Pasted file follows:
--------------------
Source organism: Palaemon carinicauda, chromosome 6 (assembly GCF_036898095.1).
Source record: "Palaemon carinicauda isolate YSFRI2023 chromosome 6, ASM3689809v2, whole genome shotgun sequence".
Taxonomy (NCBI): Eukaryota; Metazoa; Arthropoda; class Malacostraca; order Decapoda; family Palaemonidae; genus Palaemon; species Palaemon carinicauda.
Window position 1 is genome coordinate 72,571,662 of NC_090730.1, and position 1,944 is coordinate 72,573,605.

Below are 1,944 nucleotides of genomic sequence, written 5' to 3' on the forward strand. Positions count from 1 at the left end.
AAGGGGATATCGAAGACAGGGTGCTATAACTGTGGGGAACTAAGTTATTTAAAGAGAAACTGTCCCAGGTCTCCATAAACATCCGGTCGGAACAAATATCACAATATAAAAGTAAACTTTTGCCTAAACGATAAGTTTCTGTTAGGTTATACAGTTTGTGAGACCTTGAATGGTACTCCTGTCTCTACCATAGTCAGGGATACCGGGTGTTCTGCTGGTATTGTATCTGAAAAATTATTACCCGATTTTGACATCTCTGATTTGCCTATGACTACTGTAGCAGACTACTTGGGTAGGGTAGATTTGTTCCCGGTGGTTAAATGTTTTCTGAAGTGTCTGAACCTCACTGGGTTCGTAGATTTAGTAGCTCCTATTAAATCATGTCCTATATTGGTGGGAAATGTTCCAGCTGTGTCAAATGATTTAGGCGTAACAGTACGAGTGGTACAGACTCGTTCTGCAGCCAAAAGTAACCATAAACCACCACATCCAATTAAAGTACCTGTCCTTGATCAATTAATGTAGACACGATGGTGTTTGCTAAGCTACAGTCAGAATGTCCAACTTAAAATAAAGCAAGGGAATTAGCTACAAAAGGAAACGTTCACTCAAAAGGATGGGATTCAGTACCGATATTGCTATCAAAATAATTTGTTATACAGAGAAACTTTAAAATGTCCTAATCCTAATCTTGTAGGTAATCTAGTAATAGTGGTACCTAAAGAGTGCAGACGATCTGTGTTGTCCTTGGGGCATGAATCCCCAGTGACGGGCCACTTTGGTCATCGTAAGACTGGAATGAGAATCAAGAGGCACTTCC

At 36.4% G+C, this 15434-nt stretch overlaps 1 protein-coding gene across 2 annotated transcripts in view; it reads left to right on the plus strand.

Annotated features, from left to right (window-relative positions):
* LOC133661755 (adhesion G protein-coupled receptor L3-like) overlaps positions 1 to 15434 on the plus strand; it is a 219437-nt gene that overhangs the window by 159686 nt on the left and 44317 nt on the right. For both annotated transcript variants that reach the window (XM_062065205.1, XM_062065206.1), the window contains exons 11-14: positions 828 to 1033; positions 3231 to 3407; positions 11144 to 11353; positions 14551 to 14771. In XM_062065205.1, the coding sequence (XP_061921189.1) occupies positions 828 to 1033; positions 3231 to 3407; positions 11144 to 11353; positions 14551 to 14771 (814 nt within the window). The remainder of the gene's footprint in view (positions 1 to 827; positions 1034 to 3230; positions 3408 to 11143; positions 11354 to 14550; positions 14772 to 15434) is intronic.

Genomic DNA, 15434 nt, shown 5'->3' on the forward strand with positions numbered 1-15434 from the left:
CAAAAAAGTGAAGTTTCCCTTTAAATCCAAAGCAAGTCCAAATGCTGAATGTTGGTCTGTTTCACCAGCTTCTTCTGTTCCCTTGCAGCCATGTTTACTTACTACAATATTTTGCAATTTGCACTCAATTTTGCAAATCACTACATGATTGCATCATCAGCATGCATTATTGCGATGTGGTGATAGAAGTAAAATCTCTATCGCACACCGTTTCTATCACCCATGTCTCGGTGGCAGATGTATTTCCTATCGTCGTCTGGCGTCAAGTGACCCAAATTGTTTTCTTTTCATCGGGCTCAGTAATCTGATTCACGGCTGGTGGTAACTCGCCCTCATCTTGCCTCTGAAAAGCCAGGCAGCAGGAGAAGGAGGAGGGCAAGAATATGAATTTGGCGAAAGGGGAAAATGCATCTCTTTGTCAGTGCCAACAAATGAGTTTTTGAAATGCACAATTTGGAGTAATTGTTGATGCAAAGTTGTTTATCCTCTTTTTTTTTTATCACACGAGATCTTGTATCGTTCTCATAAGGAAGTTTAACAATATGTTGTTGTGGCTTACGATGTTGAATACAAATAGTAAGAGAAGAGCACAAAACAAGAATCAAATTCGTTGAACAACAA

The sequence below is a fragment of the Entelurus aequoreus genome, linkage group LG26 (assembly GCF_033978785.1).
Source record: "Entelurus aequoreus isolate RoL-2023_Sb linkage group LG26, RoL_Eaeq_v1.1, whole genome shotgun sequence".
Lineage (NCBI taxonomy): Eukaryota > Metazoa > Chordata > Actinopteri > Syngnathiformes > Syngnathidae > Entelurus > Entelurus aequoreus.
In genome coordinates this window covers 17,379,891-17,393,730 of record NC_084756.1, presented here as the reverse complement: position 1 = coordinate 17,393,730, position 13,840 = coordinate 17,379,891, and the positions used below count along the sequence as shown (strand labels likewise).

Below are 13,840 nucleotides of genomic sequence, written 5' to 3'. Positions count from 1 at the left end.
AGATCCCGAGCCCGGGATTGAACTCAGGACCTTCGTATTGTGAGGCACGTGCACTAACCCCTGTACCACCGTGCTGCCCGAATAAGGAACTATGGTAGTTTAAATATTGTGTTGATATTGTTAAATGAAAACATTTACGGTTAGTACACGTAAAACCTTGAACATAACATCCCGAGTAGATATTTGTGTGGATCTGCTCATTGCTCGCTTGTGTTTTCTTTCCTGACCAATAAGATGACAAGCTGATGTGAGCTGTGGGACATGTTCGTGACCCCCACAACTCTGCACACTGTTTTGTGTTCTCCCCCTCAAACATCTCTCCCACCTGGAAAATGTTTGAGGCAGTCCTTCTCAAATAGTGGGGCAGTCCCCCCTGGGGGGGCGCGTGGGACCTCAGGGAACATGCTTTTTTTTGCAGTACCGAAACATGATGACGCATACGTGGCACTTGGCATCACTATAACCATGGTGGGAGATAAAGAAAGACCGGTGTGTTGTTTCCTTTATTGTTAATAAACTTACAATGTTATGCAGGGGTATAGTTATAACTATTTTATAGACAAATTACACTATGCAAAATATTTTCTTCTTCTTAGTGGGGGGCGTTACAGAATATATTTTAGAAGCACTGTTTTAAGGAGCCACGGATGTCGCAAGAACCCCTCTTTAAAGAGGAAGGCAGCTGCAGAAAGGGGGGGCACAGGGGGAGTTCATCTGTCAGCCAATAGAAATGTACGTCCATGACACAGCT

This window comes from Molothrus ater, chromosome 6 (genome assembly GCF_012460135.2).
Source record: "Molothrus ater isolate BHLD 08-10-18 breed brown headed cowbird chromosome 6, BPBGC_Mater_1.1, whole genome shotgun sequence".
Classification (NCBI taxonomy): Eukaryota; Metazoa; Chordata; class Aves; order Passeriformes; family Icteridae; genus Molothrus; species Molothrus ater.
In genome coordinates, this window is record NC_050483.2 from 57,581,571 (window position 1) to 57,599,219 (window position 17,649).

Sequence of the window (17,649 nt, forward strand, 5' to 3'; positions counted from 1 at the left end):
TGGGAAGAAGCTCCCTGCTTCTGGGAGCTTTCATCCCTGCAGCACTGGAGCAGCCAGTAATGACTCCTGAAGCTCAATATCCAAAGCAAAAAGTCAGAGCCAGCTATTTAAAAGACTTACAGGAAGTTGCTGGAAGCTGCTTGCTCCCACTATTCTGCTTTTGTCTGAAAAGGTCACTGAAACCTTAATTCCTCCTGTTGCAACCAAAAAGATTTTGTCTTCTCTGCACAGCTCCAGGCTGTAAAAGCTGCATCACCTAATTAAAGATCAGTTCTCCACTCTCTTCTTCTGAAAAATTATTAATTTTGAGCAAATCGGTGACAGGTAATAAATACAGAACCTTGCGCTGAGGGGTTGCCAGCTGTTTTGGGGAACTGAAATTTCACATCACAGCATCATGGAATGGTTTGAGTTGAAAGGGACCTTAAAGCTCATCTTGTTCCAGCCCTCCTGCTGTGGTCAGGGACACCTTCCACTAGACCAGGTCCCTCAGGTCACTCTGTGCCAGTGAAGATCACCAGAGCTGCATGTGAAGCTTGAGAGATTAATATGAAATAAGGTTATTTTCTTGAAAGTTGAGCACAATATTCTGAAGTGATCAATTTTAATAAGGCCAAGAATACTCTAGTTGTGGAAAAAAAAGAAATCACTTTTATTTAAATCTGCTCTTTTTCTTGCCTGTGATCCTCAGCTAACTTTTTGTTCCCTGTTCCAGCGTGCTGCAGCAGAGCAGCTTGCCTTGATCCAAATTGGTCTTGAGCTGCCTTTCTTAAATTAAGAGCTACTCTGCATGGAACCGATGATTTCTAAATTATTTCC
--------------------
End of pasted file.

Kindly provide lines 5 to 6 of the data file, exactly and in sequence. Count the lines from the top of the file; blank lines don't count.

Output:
Below are 1,944 nucleotides of genomic sequence, written 5' to 3' on the forward strand. Positions count from 1 at the left end.
AAGGGGATATCGAAGACAGGGTGCTATAACTGTGGGGAACTAAGTTATTTAAAGAGAAACTGTCCCAGGTCTCCATAAACATCCGGTCGGAACAAATATCACAATATAAAAGTAAACTTTTGCCTAAACGATAAGTTTCTGTTAGGTTATACAGTTTGTGAGACCTTGAATGGTACTCCTGTCTCTACCATAGTCAGGGATACCGGGTGTTCTGCTGGTATTGTATCTGAAAAATTATTACCCGATTTTGACATCTCTGATTTGCCTATGACTACTGTAGCAGACTACTTGGGTAGGGTAGATTTGTTCCCGGTGGTTAAATGTTTTCTGAAGTGTCTGAACCTCACTGGGTTCGTAGATTTAGTAGCTCCTATTAAATCATGTCCTATATTGGTGGGAAATGTTCCAGCTGTGTCAAATGATTTAGGCGTAACAGTACGAGTGGTACAGACTCGTTCTGCAGCCAAAAGTAACCATAAACCACCACATCCAATTAAAGTACCTGTCCTTGATCAATTAATGTAGACACGATGGTGTTTGCTAAGCTACAGTCAGAATGTCCAACTTAAAATAAAGCAAGGGAATTAGCTACAAAAGGAAACGTTCACTCAAAAGGATGGGATTCAGTACCGATATTGCTATCAAAATAATTTGTTATACAGAGAAACTTTAAAATGTCCTAATCCTAATCTTGTAGGTAATCTAGTAATAGTGGTACCTAAAGAGTGCAGACGATCTGTGTTGTCCTTGGGGCATGAATCCCCAGTGACGGGCCACTTTGGTCATCGTAAGACTGGAATGAGAATCAAGAGGCACTTCC